Lenta may consider possibility of paying dividends beginning in 2020
MOSCOW. Feb 22 (Interfax) - Retailer Lenta may consider the possibility of dividend payments beginning in 2020, the retailer said in a statement.
"Lenta will continue the buyback program, but is considering other means of distributing profit among shareholders, including an open tender or dividends. Lenta expects that possible changes in the corporate structure will be implemented in 2019, which will make it is possible to consider dividend payments beginning in 2020," the statement said.
Lenta announced a buyback at the end of October 2018, on the day that operating results for Q3 were announced. It said that growth in revenue had slowed to 12.5% from 16.6% in Q2 and that in would open significantly fewer stores in 2019 than in 2018.
The buyback program began October 29, 2018 and will last until October 29, 2019. Its limit is 11.6 billion rubles, the equivalent of 10% of GDRs according to their market value as of the close of trading on October 26.
Since then, Lenta has spent 291 million rubles buying back about 1.2 million GDRs, constituting around 0.24% of charter capital, the company said.
Lenta is a major hypermarket operator and the third-biggest retailer in Russia. It runs 244 hypermarkets in 88 cities and 135 supermarkets in Moscow, St. Petersburg, Siberia, and the Ural and Central Federal Districts.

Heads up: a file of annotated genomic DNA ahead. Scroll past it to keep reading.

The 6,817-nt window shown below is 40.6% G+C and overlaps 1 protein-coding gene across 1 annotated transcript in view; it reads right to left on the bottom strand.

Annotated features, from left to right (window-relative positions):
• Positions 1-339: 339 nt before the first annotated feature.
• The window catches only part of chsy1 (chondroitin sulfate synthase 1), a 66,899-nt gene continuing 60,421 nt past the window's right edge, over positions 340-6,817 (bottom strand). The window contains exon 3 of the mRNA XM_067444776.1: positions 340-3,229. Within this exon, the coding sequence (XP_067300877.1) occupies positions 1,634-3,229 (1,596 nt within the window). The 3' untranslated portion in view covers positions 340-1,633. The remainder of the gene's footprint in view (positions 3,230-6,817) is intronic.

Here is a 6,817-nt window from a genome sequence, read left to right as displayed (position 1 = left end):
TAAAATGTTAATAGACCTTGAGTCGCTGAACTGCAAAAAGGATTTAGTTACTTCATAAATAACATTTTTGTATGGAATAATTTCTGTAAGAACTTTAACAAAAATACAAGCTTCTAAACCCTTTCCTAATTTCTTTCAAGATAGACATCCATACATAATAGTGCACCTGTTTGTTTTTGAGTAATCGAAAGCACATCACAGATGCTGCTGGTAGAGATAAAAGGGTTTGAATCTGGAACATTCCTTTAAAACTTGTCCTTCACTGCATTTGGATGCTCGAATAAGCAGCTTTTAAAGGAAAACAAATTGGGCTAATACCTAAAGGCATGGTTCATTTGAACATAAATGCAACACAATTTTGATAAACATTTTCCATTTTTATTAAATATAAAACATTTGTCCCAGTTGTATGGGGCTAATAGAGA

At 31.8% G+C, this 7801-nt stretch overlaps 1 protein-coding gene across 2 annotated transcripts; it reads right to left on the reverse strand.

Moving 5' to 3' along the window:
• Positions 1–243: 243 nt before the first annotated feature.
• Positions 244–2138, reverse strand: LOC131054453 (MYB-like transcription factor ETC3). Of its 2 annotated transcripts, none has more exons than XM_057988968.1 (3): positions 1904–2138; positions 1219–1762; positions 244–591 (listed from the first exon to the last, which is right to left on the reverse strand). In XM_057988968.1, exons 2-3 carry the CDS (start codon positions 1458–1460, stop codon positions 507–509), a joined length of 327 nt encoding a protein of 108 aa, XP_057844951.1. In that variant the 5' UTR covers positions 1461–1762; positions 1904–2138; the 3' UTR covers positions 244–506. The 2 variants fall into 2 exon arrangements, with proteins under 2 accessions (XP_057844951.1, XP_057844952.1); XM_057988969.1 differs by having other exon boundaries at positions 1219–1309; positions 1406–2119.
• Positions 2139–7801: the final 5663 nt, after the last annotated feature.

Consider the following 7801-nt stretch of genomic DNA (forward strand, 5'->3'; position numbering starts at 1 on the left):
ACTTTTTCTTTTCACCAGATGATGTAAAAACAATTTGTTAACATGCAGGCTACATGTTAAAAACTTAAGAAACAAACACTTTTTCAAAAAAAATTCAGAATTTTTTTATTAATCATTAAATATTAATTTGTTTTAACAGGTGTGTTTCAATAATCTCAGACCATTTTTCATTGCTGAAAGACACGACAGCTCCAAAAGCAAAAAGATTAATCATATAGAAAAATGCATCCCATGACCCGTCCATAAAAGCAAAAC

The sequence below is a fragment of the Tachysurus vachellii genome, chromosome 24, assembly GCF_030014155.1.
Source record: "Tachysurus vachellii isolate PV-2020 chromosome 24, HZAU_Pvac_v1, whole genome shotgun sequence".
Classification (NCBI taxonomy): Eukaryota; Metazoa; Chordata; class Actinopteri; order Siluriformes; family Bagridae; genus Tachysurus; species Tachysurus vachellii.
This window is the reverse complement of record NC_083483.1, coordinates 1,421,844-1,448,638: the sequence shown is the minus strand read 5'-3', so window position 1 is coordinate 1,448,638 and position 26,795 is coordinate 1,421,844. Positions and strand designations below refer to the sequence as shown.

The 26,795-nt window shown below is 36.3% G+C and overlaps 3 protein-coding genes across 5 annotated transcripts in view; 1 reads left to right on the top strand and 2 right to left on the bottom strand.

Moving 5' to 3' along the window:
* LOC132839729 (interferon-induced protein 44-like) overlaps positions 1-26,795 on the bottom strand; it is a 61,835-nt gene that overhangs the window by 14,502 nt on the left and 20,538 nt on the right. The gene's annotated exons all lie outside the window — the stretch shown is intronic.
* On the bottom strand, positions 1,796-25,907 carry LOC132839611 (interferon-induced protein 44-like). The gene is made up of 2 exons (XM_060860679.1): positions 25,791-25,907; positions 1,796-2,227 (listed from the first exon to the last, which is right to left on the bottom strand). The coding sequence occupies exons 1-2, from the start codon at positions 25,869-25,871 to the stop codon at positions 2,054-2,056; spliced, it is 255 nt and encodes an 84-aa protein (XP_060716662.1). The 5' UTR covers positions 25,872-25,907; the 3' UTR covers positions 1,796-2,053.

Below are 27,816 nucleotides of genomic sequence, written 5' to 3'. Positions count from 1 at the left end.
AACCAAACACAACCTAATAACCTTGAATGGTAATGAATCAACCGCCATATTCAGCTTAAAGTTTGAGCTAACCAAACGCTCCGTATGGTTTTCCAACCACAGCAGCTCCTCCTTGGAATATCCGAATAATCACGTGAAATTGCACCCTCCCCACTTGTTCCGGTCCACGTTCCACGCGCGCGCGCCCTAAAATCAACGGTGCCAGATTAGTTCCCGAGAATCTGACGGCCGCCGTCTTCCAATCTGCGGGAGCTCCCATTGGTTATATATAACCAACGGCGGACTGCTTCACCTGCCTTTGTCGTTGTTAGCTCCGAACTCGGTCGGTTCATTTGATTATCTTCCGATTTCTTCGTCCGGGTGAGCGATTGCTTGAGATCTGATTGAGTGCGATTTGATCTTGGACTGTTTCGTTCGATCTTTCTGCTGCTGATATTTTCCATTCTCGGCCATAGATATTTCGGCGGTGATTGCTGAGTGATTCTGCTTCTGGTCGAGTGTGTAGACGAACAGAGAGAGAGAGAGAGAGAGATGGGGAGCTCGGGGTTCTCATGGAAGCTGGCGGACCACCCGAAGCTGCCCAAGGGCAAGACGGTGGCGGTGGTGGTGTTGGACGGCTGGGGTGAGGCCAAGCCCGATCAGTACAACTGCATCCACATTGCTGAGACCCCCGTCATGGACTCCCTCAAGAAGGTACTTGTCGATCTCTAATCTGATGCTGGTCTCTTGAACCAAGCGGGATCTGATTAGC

In 2019, it plans to open only eight new hypermarkets, four of which were supposed to open in 2018 but were delayed "due to bureaucratic hold-ups"; and only eight supermarkets. Last year, 13 hypermarkets and 38 supermarkets were opened, fewer than the company's forecast (about 18 and 40, respectively).
Former CEO Jan Dunning, who left the company in December, said that given market conditions and share prices, Lenta considered it more important to invest funds in purchasing its own shares than in building "boxes."
Lenta has never yet paid dividends, though its management has repeatedly referred to them as one way to distribute capital among shareholders. In January, the company said that payment of dividends was not likely.
"We'll continue the buyback in 2019, but, of course, the board of directors might consider other ways to distribute funds among shareholders in the future. There are two ways to return funds to shareholders: dividends and buying back shares. We're not opposed to dividends, but in light of Lenta's corporate structure - I have in mind its registration in the British Virgin Islands - and of the issuer, which is Lenta Ltd., the board of directors isn't discussing dividends, due to tax considerations," IR Director Albert Avetikov said during a conference call in January.
"Dividends are the least likely scenario due to their ineffectiveness from the point of view of taxes," Lenta CFO Jago Lemmens said.
Lenta's main shareholder is TPG Group, which holds a 34.1% stake. The European Bank of Reconstruction and Development holds 7.4% of shares, and company directors and management own 0.6%. The company itself holds 0.5%, while 57.5% of shares are in free float.